Asperger’s / autistic people feel, too

(Possible Trigger Alert for people who are especially sensitive to animal or human suffering; although there are no vivid descriptions of anything particularly graphic, there are brief and vague mentions in passing of tough subjects/concepts.)

Emotions, for those of us on the spectrum, can be complex and difficult to pin down.  We often guard them carefully.

But they’re there, just the same.

Some examples…

…I’m filled to the brim with joy when I cuddle with one of the cats and I listen to them purr.  Sometimes this brings tears to my eyes.  My love for them is so intense that it can’t be explained.

…Someone I don’t even know in person posted about her elderly kitty’s passing away on Facebook.  I began to cry instantly, shedding real tears that dropped onto the screen of my smartphone.

…I have to literally change the channel when a fundraising commercial for animals or wounded veterans comes on.

…No matter how much I tried to rationalize the potential silver-lining positive results of animal dissection, I simply could not bring myself to do so in premed.  I am one of the few doctors who has never dissected a domestic animal (starfish and frogs notwithstanding).

…I cheer with elation alongside my clientele when they make progress or tell me they’re pregnant.

…I am saddened to the core when someone in my practice leaves my care prematurely; sometimes I feel that I tend to care more about someone’s health and progress than they do.

…One patient invited me to her husband’s funeral.  I had not known the man, only his wife (my patient).  I had not been working with her all that long.  I cried anyway, pretty hard, several times.  The first time was when I was simply pulling into the parking lot of the funeral location.

…When my “brother” died, I found myself in too much shock to cry right away.  But after I’d had a chance to process it all, I wrote him song lyrics/poetry that I read at his funeral and I could not get through it before breaking down in tears.  I pushed on, continuing to read with a broken voice, and I never fully lost my composure, but it was difficult.  The only way I could truly express what I felt to him and about his passing away was to write it.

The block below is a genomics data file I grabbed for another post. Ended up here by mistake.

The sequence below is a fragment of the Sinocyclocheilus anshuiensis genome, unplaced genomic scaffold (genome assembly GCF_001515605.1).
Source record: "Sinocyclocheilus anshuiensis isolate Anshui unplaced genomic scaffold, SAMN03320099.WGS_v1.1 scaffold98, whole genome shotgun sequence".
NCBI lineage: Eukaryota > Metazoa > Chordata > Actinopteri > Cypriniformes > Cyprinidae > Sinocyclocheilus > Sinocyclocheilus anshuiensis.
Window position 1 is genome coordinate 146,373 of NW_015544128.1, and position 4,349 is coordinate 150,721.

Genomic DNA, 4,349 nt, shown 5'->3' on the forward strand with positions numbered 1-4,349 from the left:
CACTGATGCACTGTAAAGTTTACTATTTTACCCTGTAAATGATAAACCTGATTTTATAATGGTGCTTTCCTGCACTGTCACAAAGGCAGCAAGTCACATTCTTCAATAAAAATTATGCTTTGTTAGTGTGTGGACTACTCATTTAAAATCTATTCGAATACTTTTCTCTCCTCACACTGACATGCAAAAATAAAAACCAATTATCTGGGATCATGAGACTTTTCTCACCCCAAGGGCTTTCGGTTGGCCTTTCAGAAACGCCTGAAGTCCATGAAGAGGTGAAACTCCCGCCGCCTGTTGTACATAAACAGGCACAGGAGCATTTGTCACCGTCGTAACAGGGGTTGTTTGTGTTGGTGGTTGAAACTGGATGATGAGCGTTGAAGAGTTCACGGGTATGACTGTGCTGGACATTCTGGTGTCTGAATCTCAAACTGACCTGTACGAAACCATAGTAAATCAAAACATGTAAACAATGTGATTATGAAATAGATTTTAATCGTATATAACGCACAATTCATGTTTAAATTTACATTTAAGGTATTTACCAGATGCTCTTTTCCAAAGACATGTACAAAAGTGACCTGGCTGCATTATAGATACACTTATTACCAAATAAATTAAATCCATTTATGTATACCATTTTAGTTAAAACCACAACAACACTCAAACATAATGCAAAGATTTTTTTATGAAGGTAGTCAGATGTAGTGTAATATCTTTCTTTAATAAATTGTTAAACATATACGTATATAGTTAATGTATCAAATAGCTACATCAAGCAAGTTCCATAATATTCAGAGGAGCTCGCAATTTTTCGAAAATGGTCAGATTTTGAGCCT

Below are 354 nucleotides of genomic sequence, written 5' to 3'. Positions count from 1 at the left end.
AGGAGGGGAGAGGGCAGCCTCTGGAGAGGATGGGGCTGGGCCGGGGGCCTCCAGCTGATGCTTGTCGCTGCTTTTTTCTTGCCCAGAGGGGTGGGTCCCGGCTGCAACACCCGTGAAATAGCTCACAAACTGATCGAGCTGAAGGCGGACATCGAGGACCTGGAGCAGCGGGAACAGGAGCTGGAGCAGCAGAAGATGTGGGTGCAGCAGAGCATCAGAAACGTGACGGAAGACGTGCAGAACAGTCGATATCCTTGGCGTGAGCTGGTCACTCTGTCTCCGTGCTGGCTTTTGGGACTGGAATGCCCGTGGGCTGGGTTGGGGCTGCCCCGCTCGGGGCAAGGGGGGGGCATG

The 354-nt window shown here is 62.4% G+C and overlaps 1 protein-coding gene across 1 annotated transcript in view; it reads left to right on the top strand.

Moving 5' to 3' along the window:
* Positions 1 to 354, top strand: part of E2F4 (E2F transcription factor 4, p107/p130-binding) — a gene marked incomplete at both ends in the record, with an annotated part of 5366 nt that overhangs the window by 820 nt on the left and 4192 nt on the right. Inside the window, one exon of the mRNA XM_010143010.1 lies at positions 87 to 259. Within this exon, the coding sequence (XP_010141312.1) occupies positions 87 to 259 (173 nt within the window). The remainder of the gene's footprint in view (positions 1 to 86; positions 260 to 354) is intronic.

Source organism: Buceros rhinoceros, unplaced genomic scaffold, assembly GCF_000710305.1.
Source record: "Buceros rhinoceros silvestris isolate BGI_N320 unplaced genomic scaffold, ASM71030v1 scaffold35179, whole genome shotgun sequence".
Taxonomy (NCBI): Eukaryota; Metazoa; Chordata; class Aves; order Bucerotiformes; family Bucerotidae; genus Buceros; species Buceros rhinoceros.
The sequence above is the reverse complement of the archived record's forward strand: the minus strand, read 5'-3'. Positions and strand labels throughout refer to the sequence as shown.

…On this year’s Mother’s and Father’s days, when I wrote those two dedication blog posts (on this blog; the one for my mother can be found here and the one for my father can be found here), I cried then, too.  It was hard to determine what I was feeling when I broke down, but it felt like a release, so I’m guessing it was a combination of admiration and gratitude for them, empathy for their own suffering and hardship, and liberation and healing of the suffering and past pain for us all.

…When I’ve read blog posts written by other Aspies and experienced those “light bulb” moments during which much relief and validation washed over me, I cried again.  Here, too, it’s often hard to figure out the emotion tethered to the tears, but I think it was another combination of liberation, validation, healing, and the sheer significance of the various realizations.

So yes, we cry.  We cry out of happiness.  We cry out of gratitude.  We cry in grief.  We cry in pain.  We cry out of relief.  We cry in liberation.  We cry in sheer joy.  We cry during long-overdue healing.

We become elated.  We get excited.  Sometimes we want to jump around and flap our hands.

We grieve.  We hurt.  We long for and deeply miss loved ones.

We feel everything anyone else feels.  Our feelings can become so intense that they may frighten us.  They can become so complex that they confuse us.

When we see or hear of another’s emotion, we may appear not to respond or be concerned.